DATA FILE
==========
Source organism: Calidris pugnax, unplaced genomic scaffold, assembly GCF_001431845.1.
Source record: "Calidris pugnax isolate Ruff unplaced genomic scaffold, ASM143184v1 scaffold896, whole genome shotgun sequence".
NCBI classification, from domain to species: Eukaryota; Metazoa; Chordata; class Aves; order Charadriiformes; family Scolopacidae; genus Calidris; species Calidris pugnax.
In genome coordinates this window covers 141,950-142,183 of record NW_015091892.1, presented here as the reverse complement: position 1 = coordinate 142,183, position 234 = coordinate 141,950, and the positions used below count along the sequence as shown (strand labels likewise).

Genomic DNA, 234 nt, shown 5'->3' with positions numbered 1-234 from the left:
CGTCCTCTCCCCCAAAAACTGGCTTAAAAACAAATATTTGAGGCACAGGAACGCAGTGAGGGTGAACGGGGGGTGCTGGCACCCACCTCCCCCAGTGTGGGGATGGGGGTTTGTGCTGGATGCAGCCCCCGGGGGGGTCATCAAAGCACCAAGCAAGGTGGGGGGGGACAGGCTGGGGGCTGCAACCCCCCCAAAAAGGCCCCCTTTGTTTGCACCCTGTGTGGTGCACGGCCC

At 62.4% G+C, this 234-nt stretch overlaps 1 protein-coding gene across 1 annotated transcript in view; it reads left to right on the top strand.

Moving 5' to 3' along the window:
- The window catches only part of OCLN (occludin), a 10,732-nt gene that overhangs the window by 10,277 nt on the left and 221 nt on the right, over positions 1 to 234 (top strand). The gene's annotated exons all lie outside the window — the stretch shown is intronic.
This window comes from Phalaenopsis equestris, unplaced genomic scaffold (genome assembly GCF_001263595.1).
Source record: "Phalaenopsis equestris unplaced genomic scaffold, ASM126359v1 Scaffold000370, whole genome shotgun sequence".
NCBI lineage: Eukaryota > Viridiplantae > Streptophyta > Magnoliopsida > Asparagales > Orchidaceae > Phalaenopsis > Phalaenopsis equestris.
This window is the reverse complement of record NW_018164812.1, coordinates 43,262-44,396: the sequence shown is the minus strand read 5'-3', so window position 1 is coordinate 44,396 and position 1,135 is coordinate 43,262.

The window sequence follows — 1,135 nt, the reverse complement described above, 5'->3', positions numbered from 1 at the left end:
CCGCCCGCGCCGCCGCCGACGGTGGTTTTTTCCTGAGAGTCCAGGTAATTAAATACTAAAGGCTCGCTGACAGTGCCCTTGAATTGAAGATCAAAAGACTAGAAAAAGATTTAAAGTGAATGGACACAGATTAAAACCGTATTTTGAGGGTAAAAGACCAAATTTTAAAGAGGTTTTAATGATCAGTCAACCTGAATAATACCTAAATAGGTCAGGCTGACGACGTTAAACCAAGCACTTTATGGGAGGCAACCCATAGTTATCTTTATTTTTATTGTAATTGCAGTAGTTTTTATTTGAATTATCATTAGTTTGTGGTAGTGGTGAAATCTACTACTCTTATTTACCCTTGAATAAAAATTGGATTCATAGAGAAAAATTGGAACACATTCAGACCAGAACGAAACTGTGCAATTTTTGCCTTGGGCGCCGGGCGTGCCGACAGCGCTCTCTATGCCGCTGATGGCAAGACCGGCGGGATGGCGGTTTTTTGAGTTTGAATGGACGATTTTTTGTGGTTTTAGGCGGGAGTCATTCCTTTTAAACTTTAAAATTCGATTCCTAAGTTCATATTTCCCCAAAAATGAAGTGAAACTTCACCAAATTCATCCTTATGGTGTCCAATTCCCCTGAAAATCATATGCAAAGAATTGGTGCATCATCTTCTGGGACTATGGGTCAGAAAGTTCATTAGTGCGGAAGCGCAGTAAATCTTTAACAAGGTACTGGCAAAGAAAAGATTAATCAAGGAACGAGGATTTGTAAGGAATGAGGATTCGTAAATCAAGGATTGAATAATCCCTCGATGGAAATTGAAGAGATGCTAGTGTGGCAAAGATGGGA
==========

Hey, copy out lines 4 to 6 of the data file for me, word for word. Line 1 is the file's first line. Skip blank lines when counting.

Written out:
In genome coordinates this window covers 141,950-142,183 of record NW_015091892.1, presented here as the reverse complement: position 1 = coordinate 142,183, position 234 = coordinate 141,950, and the positions used below count along the sequence as shown (strand labels likewise).

Genomic DNA, 234 nt, shown 5'->3' with positions numbered 1-234 from the left:
CGTCCTCTCCCCCAAAAACTGGCTTAAAAACAAATATTTGAGGCACAGGAACGCAGTGAGGGTGAACGGGGGGTGCTGGCACCCACCTCCCCCAGTGTGGGGATGGGGGTTTGTGCTGGATGCAGCCCCCGGGGGGGTCATCAAAGCACCAAGCAAGGTGGGGGGGGACAGGCTGGGGGCTGCAACCCCCCCAAAAAGGCCCCCTTTGTTTGCACCCTGTGTGGTGCACGGCCC